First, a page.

October 13, 2020

Excellent Poetry Unbound podcast on Natalie Diaz' "Of Course She Looked Back", a poem about Lot's wife. It reminded me of Donald Justice's "There is a gold light in certain old paintings", the second stanza of which has a deep place in my poetic memory:
Orpheus hesitated beside the black river.
With so much to look forward to he looked back.
We think he sang then, but the song is lost.
At least he had seen once more the beloved back.
      I say the song went this way: O prolong
      Now the sorrow if that is all there is to prolong.
I've always been a looking back kind of guy.
Picture a coordinate graph. Time x versus money y, with a horizontal line at a certain y value that represents not only the worth of all the goods stored but also generously includes the value of all the labor it would take you to acquire their equivalents all over again. For many people, it would be hard to abandon ship even as time went by and the cumulative cost of renting crept upward across that line. As money becomes time, time itself becomes sunk cost.

Think of another graph. The x-axis is still just the unalterable fact of time. But the y value represents some combination of hassle, perceived or actual usefulness, regret, hope, etc. As the first graph grinds on, this graph, tracking the willingness to keep going, comes to look like exponential decay. You could say this graph reveals the half-life of attachment.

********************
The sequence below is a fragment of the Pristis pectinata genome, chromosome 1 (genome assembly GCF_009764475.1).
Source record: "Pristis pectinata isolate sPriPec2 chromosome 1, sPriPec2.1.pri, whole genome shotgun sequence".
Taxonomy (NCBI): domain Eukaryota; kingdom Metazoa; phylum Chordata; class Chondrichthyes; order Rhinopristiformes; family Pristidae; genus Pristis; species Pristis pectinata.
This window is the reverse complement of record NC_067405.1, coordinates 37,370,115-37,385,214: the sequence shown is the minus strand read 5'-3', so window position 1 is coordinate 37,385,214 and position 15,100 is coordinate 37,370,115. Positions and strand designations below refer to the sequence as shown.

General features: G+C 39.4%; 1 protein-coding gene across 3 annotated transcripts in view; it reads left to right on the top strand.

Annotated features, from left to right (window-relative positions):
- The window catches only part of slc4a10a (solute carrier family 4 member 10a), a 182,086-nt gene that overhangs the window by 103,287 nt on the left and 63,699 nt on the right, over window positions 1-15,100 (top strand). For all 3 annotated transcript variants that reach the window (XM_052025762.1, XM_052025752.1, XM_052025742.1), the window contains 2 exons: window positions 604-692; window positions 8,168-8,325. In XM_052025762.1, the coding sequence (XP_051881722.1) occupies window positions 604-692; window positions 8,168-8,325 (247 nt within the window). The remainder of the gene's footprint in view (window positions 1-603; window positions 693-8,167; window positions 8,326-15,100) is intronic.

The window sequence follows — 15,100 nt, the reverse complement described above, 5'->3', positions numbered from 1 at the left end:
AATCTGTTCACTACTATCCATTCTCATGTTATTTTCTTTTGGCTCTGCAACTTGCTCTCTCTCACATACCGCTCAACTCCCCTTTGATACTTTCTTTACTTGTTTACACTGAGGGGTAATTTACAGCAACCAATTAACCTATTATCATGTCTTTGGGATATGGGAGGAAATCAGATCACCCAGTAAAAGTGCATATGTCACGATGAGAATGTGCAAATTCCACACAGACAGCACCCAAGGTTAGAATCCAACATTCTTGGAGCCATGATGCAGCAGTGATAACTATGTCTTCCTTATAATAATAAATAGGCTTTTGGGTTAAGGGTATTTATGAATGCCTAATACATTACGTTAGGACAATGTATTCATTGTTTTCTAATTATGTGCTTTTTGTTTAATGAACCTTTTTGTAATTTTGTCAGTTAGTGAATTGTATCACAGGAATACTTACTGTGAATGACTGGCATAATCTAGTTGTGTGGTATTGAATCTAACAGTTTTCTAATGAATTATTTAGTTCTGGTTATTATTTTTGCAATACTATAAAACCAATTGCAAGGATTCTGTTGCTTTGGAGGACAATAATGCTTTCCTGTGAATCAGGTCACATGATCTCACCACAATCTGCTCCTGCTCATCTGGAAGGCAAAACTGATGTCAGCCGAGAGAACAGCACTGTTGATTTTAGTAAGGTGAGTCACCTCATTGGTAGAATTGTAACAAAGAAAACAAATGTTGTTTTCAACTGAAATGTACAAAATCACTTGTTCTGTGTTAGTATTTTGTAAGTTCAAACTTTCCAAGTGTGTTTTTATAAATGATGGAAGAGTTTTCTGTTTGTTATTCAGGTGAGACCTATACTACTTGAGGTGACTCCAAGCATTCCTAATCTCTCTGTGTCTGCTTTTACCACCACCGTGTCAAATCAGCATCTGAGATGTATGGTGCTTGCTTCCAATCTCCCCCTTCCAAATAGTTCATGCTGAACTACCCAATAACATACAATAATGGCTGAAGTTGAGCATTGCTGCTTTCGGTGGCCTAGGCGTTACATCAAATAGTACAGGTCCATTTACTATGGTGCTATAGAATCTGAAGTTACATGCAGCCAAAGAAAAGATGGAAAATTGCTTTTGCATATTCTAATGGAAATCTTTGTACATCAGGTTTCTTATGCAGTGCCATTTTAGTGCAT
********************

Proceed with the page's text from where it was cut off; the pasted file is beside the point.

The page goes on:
Rafil Kroll-Zaidi in Harper's Magazine Reason Not The Need: Self-storage and the dream of infinite space.
I've been thinking about decluttering lately especially in terms of "our office", which is my office space slash playroom slash wardrobe. Like my collection of about 60 or so Graphic Ts, most of which are pretty well curated already. It's still hard to get rid of them, or know what the ideal number of shirts to have would be. Each shirt is literally technically irreplaceable. And ironically, sometimes it's the second or third tier of shirts that's harder to get rid of "oh I can wear this shirt, since I'm stuck at home anyway and nobody will see it much, and then save the wear and tear on shirts I'm actually psyched for people to see." (I've gone on shirt purges before, however... taking photos helps lets go.)

We use a little bit of space in our apartment's basement, but overall I am dead set against ever using self-storage outside of special circumstances (like between houses with a gap). It's a line in the sand I draw between me and clutter...
For a hot second I got fooled by a phisher - a plausible enough gmail address for the minister of a UU church I used to be associated with (I think including her photo) and included the church's actual physical address in the sig. The first message was "write me back quick", the second was
Glad to hear from you Kirk, I'm in a conference meeting right now and only have access to email that's why i'm contacting you here. I would have called, instead of emailing you but phone calls are not allowed during the meeting.

I just need to get eBay gift card today for some women going through cancer at the hospital but I can't do that right now because of my busy schedule.

Can you get it from any store around you possibly now? and I will pay you back later in cash or check. Let me know if you can get the card for these patients.")
You can google most of that message online as a known scam, but I imagine for many a semi-plausible request for help from a religious authority for a sad situation is pretty convincing. I'm a little alarmed at how much I had to think it through.